His real name was Ira Pavey, but he’d earned the nickname “Hard-Boiled” because of his tough demeanor and lack of emotion. And he never cracked — even as he went to the gallows.
It was Prohibition time and it was illegal for anyone to manufacture, sell, or transport alcohol. But Ira was head of a gang of bootleggers operating out of Sioux City. In March 1919 Ira and Red Burzette along with Mae, Red’s girlfriend, were headed north out of Sioux City on their way to Trosky, Minnesota, to buy a load of liquor. Trosky was a town well-known to bootleggers as a ready source for alcohol.
When they got near the town of Hull, Iowa, a few miles south of the Minnesota border they came upon a huge mud hole in the road with three cars stuck in the quagmire. A friendly farmer was pulling the cars out of the mud when Ira recognized the occupant of one of the south-facing cars. It was Claude Letner, a fellow bootlegger from Sioux City. Because Letner’s car faced south in the road, Ira and Red surmised Letner’s car was probably already heavily loaded with illegal booze from Trosky. It made more sense to take Letner’s supply rather than traveling all the way to Trosky to pick up a load.
Later that night Claude Letner was found sprawled in the dirt off a country road. He had a bullet in his head. His car was empty of 11 cases of whiskey that he had picked up in Trosky earlier that day.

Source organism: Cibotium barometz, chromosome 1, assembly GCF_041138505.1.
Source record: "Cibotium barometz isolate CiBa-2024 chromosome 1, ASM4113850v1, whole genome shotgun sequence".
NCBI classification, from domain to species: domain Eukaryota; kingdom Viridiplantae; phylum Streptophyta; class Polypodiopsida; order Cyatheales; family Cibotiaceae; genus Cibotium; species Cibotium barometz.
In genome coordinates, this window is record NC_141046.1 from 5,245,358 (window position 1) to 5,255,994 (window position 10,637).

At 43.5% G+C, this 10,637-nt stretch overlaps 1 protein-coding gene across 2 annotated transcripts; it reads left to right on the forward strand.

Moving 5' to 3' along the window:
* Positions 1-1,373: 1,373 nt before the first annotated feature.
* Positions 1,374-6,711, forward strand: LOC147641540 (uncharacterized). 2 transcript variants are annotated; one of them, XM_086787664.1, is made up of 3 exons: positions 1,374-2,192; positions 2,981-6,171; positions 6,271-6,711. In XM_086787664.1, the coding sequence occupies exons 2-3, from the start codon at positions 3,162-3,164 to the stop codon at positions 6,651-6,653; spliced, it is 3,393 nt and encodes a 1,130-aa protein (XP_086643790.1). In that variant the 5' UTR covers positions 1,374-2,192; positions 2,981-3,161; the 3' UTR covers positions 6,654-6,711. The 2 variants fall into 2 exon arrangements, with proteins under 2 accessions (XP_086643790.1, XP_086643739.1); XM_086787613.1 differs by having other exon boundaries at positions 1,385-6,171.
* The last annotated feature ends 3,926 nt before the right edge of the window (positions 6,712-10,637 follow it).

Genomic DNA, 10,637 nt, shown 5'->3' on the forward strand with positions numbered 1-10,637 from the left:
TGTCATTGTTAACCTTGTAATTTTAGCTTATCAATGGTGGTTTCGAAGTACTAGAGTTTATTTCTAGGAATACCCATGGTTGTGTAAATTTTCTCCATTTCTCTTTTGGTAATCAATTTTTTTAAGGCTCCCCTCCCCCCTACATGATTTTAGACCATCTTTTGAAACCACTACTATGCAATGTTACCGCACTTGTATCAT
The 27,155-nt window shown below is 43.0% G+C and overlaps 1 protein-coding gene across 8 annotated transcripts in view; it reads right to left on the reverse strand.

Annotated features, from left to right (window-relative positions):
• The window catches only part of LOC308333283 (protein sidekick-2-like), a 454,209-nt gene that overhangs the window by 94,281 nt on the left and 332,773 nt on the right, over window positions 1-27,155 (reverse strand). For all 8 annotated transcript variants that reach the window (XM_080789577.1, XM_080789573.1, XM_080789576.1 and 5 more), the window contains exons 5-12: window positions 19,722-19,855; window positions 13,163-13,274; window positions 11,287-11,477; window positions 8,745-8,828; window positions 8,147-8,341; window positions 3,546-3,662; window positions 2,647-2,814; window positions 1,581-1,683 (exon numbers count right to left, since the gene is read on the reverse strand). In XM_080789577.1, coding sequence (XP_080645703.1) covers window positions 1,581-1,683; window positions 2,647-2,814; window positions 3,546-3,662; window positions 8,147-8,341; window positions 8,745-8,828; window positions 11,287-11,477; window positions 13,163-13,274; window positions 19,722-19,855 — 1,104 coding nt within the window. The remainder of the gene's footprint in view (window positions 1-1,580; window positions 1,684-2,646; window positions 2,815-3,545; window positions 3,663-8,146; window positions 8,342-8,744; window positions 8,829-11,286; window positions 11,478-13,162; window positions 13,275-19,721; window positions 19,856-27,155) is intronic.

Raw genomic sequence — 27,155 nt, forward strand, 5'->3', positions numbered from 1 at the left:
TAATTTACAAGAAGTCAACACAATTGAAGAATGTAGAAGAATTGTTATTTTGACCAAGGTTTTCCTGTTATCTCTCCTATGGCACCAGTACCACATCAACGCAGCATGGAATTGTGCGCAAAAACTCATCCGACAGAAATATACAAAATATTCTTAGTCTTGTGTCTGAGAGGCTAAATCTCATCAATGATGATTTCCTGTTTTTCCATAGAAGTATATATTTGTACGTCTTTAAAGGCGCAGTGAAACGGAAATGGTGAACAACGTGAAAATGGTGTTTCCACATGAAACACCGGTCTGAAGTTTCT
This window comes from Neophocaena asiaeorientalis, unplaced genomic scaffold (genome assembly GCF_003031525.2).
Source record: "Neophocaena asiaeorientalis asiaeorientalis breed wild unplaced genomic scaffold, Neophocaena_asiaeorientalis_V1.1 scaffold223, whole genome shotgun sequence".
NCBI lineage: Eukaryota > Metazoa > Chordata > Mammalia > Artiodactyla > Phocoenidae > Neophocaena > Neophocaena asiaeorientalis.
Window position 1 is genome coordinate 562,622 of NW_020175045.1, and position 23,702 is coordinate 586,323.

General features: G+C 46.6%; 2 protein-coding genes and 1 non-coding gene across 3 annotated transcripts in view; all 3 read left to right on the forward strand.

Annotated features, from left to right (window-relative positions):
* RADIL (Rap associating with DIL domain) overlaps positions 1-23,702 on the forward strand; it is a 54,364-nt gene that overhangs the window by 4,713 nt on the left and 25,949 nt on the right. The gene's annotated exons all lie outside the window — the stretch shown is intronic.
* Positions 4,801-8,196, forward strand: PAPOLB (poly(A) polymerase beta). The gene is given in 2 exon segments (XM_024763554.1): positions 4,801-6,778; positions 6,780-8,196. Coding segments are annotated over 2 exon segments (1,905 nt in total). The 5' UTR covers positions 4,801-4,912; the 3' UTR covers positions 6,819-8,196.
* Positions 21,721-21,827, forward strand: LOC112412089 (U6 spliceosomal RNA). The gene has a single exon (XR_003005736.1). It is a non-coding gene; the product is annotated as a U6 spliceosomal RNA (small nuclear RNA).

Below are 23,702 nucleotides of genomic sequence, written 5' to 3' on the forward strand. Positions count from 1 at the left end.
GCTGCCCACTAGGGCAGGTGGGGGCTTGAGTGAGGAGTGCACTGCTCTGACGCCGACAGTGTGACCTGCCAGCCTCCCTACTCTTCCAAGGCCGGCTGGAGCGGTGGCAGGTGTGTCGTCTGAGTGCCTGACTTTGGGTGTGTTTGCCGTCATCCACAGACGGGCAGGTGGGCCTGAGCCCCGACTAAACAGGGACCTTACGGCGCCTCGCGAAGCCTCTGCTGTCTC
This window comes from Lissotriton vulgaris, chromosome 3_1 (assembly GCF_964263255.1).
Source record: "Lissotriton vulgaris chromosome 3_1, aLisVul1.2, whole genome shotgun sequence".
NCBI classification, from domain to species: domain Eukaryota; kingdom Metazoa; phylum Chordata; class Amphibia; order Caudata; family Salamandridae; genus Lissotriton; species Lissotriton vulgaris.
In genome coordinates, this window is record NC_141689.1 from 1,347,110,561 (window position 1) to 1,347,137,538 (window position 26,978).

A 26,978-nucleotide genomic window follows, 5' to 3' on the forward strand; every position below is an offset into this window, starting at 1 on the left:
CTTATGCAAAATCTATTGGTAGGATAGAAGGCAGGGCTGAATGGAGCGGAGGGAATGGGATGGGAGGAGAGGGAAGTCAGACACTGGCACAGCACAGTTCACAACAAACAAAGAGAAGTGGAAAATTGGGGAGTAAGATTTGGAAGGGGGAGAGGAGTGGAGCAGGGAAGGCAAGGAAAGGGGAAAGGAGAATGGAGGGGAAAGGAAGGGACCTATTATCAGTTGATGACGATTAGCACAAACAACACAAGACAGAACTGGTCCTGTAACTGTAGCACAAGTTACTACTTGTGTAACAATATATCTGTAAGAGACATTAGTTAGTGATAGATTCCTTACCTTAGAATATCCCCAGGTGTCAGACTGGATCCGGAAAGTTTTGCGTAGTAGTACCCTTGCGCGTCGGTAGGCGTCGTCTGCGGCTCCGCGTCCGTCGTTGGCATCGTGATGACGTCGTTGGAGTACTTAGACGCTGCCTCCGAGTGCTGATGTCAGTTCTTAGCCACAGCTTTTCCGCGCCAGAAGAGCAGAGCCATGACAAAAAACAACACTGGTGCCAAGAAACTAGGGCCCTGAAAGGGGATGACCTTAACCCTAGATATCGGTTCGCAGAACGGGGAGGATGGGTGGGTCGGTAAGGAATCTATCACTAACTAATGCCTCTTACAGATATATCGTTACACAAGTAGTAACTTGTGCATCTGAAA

Another bootlegger named Edwin Graves testified that Ira and Red Burzette (and Mae) had delivered 11 cases of whiskey to him. He said the bottles were “covered with blood.” He had also seen blood stains in Ira’s car.
A jury deliberated an hour and 45 minutes before finding Ira guilty of murder of Claude Letner. He was sentenced to death. (Red Burzette had been killed by Sioux City police in a shootout; it’s not known what happened to Mae.)
Ira’s mother tried consistently to petition the governor to grant clemency for her son. But he refused to grant her wish. On September 8, 1922, Emma Pavey and her two daughters, Fern and Bessie, traveled from Missouri to Fort Madison, Iowa, to see Ira before he went to the gallows. When Emma saw Ira she threw her arms around him and cried, “My darling boy, my darling boy!” The family ate Ira’s last meal — fried chicken — together.
It was reported that Hard-Boiled (or Emma Pavey’s “darling boy”) went to the gallows smoking a cigarette and joking with the guards. His final words were, “Tell mom ‘goodbye.’” He was hanged at noon — the first Iowan executed by the state in 12 years.
Read other Iowa Stories and learn more about author Cheryl Mullenbach at http://www.cherylmullenbachink.com/.